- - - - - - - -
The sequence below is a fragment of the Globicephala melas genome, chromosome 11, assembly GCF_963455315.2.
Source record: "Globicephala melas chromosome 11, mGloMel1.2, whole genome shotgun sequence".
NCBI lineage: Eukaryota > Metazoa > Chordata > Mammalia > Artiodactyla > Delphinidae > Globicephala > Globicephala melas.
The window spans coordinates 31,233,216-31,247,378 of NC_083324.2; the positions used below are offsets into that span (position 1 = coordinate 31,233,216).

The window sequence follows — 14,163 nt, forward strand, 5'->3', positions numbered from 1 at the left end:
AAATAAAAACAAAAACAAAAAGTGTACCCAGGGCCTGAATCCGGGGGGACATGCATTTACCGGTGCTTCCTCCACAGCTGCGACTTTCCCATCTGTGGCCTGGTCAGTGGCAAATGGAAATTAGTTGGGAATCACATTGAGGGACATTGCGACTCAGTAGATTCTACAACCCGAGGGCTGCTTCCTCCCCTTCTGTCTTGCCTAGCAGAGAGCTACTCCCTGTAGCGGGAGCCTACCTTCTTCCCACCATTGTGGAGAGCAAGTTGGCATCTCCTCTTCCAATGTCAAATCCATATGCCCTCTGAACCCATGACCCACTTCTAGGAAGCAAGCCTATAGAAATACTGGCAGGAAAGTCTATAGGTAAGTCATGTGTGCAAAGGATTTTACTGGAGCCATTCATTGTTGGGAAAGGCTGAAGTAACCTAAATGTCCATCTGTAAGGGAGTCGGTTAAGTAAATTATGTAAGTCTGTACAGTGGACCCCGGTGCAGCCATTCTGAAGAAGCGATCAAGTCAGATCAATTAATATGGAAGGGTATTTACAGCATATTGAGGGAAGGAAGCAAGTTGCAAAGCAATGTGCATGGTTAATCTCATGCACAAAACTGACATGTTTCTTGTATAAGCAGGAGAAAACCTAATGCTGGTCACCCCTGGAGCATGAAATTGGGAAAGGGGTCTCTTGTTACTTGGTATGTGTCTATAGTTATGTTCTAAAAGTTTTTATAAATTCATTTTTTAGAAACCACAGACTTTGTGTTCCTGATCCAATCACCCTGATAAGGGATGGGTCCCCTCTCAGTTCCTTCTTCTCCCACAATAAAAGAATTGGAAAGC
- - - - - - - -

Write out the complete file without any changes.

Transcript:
The sequence below is a fragment of the Globicephala melas genome, chromosome 11, assembly GCF_963455315.2.
Source record: "Globicephala melas chromosome 11, mGloMel1.2, whole genome shotgun sequence".
NCBI lineage: Eukaryota > Metazoa > Chordata > Mammalia > Artiodactyla > Delphinidae > Globicephala > Globicephala melas.
The window spans coordinates 31,233,216-31,247,378 of NC_083324.2; the positions used below are offsets into that span (position 1 = coordinate 31,233,216).

The window sequence follows — 14,163 nt, forward strand, 5'->3', positions numbered from 1 at the left end:
AAATAAAAACAAAAACAAAAAGTGTACCCAGGGCCTGAATCCGGGGGGACATGCATTTACCGGTGCTTCCTCCACAGCTGCGACTTTCCCATCTGTGGCCTGGTCAGTGGCAAATGGAAATTAGTTGGGAATCACATTGAGGGACATTGCGACTCAGTAGATTCTACAACCCGAGGGCTGCTTCCTCCCCTTCTGTCTTGCCTAGCAGAGAGCTACTCCCTGTAGCGGGAGCCTACCTTCTTCCCACCATTGTGGAGAGCAAGTTGGCATCTCCTCTTCCAATGTCAAATCCATATGCCCTCTGAACCCATGACCCACTTCTAGGAAGCAAGCCTATAGAAATACTGGCAGGAAAGTCTATAGGTAAGTCATGTGTGCAAAGGATTTTACTGGAGCCATTCATTGTTGGGAAAGGCTGAAGTAACCTAAATGTCCATCTGTAAGGGAGTCGGTTAAGTAAATTATGTAAGTCTGTACAGTGGACCCCGGTGCAGCCATTCTGAAGAAGCGATCAAGTCAGATCAATTAATATGGAAGGGTATTTACAGCATATTGAGGGAAGGAAGCAAGTTGCAAAGCAATGTGCATGGTTAATCTCATGCACAAAACTGACATGTTTCTTGTATAAGCAGGAGAAAACCTAATGCTGGTCACCCCTGGAGCATGAAATTGGGAAAGGGGTCTCTTGTTACTTGGTATGTGTCTATAGTTATGTTCTAAAAGTTTTTATAAATTCATTTTTTAGAAACCACAGACTTTGTGTTCCTGATCCAATCACCCTGATAAGGGATGGGTCCCCTCTCAGTTCCTTCTTCTCCCACAATAAAAGAATTGGAAAGC